Via Integra

Fr Mark's progressive Anglo-Catholic take on European Christianity

  • This is my collection of material about the current state of the churches in Europe. I am interested in looking at how they are dealing with the pressing issues of our time: the issues of gay people and women in ministry/ leadership are particularly pressing at the moment, as is the area of declining church attendance.

    I would like to see how Europe's traditional religious institutions are coping with the new Europe currently being forged, in which public opinion and ethical attitudes are becoming inceasingly pan-European, and are evidently presenting a series of strong challenges for the churches.

Denmark – the gay issue

Posted by Fr Mark on May 30, 2011

Majority: allow gay church marriages

From Jyllandsposten

Published 10.05.11   09:50 

Advocates say poll shows people “ahead of” decision makers when it comes to gay marriage While the country’s bishops are divided in their opinion on church wedding ceremonies for homosexual couples, the public seems to favour it. A new Rambøll/Analyse…


While the country’s bishops are divided in their opinion on church wedding ceremonies for homosexual couples, the public seems to favour it.

A new Rambøll/Analyse Danmark poll shows that 75.8 percent of the population approves of same sex marriage ceremonies in church.

The result came as no surprise to the national association of homosexuals LGBT.

“The population is far ahead of the country’s bishops and politicians,” George Hinge, the organisation’s church policy spokesperson, told Jyllands-Posten newspaper.

“A majority of Danes believe it’s not right to look at gender in relation to a church wedding ceremony, yet the current legislation forbids any religious community from marrying homosexual couples.”

According to Statistics Denmark, some 400 same-sex civil partnerships are registered every year. There are, however, no figures on how many homosexual couples would choose a church ceremony.

“We estimate that just like heterosexual people, that figure is around half. What’s important for us is that homosexuals are given the same rights as everyone else. We do not want to force vicars to marry homosexual couples against their will. But as things stand today, all vicars are forced not to do it, even though they might want to,” said Hinge.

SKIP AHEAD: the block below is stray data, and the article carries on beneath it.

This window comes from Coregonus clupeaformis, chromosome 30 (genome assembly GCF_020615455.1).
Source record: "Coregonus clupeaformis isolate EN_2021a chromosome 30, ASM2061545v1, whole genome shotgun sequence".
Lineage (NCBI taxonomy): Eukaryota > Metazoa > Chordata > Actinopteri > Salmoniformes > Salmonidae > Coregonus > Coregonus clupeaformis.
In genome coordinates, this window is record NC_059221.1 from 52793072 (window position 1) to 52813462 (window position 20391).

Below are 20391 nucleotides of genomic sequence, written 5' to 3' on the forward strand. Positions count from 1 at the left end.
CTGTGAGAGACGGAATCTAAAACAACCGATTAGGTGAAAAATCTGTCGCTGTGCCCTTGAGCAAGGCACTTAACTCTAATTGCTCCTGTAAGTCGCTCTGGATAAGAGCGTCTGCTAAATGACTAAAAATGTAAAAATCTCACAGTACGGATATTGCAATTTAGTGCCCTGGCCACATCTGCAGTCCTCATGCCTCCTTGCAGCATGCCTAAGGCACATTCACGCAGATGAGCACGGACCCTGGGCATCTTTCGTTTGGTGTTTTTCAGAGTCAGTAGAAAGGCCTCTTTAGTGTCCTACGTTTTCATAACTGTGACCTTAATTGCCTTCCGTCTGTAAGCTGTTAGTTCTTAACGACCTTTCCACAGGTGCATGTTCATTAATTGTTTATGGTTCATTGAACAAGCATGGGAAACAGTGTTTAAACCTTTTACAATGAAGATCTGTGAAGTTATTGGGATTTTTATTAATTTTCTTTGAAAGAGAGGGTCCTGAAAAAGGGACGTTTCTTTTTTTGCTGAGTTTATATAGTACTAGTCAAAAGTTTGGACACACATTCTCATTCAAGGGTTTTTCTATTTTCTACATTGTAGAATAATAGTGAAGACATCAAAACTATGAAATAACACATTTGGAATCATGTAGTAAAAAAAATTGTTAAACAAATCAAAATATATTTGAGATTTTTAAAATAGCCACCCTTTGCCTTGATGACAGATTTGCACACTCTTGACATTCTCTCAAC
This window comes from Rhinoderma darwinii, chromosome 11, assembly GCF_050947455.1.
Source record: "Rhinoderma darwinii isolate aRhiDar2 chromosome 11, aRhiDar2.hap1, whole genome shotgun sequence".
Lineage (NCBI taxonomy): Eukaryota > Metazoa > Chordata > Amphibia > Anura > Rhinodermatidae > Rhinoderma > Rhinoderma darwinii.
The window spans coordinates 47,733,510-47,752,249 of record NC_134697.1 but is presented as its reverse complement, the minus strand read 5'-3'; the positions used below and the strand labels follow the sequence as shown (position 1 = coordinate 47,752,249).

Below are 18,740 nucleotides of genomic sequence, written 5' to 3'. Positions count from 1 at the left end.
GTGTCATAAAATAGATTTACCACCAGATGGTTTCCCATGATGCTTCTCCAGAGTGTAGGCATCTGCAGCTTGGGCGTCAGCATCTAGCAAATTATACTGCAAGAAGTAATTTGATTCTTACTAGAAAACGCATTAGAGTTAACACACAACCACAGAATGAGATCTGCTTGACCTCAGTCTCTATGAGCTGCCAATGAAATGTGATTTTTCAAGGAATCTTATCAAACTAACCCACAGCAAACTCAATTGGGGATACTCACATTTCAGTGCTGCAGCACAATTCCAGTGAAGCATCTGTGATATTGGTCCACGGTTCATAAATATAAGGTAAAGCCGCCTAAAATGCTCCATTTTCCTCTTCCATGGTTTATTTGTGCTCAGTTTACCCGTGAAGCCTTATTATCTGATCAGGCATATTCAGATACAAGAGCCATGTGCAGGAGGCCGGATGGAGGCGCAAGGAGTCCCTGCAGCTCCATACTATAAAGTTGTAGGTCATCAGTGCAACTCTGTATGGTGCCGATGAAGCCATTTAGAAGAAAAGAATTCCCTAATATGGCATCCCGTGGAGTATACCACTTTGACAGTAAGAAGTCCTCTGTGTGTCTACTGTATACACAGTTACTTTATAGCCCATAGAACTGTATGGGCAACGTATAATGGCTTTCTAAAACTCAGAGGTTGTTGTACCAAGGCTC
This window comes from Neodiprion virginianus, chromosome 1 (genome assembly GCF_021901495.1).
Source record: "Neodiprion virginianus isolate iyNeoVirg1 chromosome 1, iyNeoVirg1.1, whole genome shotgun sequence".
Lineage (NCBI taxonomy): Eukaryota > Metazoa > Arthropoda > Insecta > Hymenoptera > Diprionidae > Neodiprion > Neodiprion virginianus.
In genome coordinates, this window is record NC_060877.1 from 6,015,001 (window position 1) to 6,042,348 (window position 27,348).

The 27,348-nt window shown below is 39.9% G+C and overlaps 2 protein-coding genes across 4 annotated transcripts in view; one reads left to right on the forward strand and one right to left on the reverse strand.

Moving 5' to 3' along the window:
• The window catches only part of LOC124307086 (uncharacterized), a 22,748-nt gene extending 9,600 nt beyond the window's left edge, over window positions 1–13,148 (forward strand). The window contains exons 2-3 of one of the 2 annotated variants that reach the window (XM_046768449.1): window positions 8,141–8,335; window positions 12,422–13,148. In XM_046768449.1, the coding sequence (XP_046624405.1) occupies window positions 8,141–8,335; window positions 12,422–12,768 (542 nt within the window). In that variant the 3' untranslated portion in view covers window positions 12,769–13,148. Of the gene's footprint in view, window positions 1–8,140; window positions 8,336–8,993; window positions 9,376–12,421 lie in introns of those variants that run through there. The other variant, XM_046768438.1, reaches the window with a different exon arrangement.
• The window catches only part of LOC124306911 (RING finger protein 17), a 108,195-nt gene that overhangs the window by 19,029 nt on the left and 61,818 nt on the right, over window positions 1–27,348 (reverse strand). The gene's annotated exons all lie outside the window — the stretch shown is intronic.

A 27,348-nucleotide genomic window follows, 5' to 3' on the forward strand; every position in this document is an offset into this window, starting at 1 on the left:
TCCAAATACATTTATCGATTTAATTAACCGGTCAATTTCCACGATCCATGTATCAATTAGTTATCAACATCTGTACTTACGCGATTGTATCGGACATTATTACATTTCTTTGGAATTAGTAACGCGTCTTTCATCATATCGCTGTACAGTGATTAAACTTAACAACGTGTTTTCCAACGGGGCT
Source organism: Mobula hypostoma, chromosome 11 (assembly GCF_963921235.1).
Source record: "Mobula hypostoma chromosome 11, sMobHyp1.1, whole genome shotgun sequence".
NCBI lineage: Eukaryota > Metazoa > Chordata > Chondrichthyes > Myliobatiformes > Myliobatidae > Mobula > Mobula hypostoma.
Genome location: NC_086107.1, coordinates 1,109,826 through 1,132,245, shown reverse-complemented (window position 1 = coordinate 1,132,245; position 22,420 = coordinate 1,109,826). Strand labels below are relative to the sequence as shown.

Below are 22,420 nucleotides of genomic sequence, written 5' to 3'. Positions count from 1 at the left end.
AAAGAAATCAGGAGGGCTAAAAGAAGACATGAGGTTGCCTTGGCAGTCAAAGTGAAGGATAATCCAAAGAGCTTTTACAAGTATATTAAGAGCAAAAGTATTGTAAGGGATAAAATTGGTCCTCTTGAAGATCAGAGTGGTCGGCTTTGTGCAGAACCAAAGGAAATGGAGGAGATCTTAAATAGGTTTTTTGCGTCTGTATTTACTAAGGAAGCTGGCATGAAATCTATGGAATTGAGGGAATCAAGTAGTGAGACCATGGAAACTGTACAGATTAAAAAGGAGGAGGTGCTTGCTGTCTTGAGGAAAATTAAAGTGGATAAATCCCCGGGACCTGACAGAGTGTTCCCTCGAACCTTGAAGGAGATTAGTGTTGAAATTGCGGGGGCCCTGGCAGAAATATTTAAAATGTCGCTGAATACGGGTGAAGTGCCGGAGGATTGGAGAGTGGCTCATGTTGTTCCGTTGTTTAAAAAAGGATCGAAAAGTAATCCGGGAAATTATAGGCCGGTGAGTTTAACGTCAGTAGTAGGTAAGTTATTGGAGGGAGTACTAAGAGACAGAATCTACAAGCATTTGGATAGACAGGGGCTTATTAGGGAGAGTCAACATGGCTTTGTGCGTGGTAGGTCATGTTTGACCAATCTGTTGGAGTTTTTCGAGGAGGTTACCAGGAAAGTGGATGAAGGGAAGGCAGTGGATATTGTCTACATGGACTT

Kresten Drejergaard, the bishop of the Funen diocese, is encouraging politicians to come up with a new Marriage Act that gives couples the same rights, regardless of their sexual orientation.

“The term ‘same-sex civil partnership’ is a clumsy-sounding concept that we need to break with. It sounds like management-speak,” said Drejergaard.

“Marriage and registered partnership are one and the same thing. The criteria have got to be love, and a homosexual relationship is just as strong as a heterosexual one.”

Per Stig Møller, the church minister, wants to find a solution that is not at odds with half of the population. The Liberal church spokesperson, MP Per Bisgaard, is convinced that such a solution is on its way – possibly in the shape of a specific marriage ritual for homosexual couples.

“The population has always been significantly more positive towards same-sex marriages than church representatives, and I believe that is the right way to go,” he said.

Legal theologian and ecclesiastical expert Kristine Garde believes the theological arguments against same-sex wedding ceremonies are not echoed by the Danish population, even though more than 80 percent of them are members of the established church.

“The church will need to adapt when there is such a strong public indication that same-sex marriage ceremonies should be put on the same footing as heterosexual ones,” said Garde. “We should assume that in future appointments of vicars, they will be asked whether they would marry homosexual couples.”


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